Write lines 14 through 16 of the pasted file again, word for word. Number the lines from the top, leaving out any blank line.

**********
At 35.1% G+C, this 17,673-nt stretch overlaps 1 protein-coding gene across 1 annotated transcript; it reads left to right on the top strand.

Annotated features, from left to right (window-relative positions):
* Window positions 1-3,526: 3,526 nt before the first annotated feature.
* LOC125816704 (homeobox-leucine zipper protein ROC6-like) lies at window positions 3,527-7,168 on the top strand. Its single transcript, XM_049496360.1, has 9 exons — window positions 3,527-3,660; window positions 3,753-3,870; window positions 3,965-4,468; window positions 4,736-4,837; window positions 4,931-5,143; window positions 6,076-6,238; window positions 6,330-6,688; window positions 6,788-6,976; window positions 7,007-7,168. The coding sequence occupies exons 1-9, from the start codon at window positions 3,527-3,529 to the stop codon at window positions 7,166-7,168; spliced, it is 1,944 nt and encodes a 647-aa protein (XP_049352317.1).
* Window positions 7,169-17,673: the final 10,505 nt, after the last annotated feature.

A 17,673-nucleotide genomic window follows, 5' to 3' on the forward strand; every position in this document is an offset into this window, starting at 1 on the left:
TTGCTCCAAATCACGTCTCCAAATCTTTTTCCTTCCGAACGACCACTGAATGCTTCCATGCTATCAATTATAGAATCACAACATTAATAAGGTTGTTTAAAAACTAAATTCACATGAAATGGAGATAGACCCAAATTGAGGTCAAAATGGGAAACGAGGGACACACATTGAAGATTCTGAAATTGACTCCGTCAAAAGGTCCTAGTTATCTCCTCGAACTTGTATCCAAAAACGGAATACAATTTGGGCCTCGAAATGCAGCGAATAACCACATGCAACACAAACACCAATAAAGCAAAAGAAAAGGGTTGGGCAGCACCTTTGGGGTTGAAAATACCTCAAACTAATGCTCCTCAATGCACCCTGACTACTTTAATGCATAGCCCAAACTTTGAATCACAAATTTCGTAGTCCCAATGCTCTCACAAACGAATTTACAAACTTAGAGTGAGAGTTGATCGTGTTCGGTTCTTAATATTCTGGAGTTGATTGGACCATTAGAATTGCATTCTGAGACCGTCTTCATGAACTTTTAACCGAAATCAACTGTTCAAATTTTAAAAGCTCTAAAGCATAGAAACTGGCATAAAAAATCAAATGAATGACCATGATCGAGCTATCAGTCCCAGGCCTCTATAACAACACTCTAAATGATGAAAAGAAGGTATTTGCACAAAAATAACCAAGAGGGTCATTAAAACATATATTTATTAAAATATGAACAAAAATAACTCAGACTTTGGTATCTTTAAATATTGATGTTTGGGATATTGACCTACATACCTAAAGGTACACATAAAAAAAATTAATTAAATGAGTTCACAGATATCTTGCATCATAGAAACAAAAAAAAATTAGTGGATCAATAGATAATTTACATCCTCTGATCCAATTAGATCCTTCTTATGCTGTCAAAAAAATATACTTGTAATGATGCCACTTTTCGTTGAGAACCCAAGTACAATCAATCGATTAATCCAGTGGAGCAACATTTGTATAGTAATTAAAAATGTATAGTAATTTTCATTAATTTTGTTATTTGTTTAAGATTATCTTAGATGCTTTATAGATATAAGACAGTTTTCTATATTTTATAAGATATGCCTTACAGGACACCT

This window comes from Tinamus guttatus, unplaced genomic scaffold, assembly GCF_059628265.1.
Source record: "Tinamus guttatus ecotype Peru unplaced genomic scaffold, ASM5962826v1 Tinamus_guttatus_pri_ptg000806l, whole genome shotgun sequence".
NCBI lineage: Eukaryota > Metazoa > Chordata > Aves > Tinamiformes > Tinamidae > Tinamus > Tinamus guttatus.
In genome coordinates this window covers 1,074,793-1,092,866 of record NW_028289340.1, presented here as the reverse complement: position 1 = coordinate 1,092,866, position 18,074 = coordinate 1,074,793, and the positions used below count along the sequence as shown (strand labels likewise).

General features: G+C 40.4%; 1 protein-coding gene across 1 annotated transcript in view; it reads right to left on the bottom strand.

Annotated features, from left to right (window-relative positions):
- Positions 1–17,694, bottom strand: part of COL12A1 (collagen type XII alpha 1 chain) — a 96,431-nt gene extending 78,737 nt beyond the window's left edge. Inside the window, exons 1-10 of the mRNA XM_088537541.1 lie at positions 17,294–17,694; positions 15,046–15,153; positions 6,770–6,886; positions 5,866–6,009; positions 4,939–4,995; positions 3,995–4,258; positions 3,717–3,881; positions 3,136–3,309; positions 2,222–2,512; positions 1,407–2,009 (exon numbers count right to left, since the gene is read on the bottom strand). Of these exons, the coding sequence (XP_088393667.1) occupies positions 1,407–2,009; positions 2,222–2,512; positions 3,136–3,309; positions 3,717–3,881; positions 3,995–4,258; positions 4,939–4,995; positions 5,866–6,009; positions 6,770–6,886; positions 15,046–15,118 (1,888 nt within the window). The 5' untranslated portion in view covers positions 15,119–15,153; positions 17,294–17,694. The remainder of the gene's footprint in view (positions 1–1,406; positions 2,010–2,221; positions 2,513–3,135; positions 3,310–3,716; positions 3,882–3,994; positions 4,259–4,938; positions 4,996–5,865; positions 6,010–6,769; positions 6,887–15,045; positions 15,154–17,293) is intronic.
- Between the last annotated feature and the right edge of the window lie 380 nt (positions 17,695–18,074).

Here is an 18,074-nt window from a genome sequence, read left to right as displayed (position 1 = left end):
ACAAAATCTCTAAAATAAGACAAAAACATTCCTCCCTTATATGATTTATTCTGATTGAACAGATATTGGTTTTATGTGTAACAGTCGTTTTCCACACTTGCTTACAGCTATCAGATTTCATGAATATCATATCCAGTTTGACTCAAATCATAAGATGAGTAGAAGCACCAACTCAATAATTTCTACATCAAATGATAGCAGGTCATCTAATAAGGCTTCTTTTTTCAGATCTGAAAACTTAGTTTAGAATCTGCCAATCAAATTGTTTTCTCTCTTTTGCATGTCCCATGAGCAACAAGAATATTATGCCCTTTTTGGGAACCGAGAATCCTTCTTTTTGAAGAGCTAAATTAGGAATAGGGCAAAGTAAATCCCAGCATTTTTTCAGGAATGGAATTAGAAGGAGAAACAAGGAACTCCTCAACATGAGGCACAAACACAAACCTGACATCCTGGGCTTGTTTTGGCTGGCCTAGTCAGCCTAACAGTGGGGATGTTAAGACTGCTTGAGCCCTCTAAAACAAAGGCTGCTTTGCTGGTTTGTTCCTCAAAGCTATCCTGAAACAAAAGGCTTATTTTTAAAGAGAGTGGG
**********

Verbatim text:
- Positions 1–17,694, bottom strand: part of COL12A1 (collagen type XII alpha 1 chain) — a 96,431-nt gene extending 78,737 nt beyond the window's left edge. Inside the window, exons 1-10 of the mRNA XM_088537541.1 lie at positions 17,294–17,694; positions 15,046–15,153; positions 6,770–6,886; positions 5,866–6,009; positions 4,939–4,995; positions 3,995–4,258; positions 3,717–3,881; positions 3,136–3,309; positions 2,222–2,512; positions 1,407–2,009 (exon numbers count right to left, since the gene is read on the bottom strand). Of these exons, the coding sequence (XP_088393667.1) occupies positions 1,407–2,009; positions 2,222–2,512; positions 3,136–3,309; positions 3,717–3,881; positions 3,995–4,258; positions 4,939–4,995; positions 5,866–6,009; positions 6,770–6,886; positions 15,046–15,118 (1,888 nt within the window). The 5' untranslated portion in view covers positions 15,119–15,153; positions 17,294–17,694. The remainder of the gene's footprint in view (positions 1–1,406; positions 2,010–2,221; positions 2,513–3,135; positions 3,310–3,716; positions 3,882–3,994; positions 4,259–4,938; positions 4,996–5,865; positions 6,010–6,769; positions 6,887–15,045; positions 15,154–17,293) is intronic.
- Between the last annotated feature and the right edge of the window lie 380 nt (positions 17,695–18,074).

Here is an 18,074-nt window from a genome sequence, read left to right as displayed (position 1 = left end):